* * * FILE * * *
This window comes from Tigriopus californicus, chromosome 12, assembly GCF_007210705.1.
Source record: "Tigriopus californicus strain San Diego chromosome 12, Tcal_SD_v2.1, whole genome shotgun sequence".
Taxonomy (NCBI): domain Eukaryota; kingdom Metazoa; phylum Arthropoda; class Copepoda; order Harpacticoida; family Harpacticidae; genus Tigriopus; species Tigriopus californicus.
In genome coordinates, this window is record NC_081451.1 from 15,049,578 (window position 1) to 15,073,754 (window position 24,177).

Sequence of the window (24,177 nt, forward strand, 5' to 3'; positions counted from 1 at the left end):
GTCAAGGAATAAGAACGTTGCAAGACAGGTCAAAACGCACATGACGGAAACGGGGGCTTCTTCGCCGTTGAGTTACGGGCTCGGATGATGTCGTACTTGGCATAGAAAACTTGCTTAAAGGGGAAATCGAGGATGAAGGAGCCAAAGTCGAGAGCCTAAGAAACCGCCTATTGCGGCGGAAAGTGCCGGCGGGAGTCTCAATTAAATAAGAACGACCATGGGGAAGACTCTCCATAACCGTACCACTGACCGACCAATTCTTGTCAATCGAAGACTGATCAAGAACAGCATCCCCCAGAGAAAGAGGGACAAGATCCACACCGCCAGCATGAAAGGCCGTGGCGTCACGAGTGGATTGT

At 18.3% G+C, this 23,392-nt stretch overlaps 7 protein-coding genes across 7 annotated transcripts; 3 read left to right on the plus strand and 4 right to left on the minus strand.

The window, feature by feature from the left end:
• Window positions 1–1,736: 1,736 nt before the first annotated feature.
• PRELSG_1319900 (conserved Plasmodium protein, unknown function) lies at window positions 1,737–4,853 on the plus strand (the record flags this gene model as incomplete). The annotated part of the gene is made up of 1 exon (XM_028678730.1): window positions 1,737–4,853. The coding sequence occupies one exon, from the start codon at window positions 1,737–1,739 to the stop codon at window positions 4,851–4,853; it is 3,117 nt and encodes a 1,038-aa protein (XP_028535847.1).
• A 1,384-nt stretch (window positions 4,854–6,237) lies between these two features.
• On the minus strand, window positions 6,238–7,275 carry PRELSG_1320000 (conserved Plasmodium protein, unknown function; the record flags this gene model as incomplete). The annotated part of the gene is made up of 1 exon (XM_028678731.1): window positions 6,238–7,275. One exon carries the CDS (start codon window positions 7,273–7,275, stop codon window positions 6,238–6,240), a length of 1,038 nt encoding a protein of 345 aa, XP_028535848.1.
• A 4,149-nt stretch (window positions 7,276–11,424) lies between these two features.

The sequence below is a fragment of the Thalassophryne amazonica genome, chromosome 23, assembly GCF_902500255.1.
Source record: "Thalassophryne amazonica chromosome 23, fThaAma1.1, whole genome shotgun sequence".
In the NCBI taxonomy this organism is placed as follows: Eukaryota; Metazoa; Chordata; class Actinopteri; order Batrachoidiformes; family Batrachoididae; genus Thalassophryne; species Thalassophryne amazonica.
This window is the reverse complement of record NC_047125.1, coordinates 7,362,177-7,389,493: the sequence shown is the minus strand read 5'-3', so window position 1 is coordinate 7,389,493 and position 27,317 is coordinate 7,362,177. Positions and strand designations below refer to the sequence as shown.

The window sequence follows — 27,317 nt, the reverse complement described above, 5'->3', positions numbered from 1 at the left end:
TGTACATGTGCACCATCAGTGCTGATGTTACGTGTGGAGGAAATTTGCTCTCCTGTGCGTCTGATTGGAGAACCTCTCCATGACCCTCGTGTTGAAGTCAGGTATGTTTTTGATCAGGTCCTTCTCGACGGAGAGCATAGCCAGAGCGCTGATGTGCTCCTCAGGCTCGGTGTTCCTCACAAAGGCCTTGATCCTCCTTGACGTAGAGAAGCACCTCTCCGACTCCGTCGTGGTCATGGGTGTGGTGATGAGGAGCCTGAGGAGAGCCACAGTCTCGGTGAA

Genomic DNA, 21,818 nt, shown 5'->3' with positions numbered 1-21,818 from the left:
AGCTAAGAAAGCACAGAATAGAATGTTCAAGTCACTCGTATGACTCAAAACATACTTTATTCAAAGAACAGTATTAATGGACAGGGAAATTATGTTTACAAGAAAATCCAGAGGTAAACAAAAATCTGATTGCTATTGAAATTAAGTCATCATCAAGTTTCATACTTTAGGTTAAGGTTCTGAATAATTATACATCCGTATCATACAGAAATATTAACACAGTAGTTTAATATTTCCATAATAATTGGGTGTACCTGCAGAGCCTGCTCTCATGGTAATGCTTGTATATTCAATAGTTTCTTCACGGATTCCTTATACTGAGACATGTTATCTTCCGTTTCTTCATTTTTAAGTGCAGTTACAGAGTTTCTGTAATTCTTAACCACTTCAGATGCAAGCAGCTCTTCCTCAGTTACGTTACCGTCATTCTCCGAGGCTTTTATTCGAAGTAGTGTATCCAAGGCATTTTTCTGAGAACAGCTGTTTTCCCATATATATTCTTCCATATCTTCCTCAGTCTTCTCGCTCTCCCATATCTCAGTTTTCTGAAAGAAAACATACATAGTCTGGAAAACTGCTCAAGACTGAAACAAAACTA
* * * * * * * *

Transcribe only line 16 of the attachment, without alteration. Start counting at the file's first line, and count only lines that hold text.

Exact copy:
In the NCBI taxonomy this organism is placed as follows: Eukaryota; Metazoa; Chordata; class Actinopteri; order Batrachoidiformes; family Batrachoididae; genus Thalassophryne; species Thalassophryne amazonica.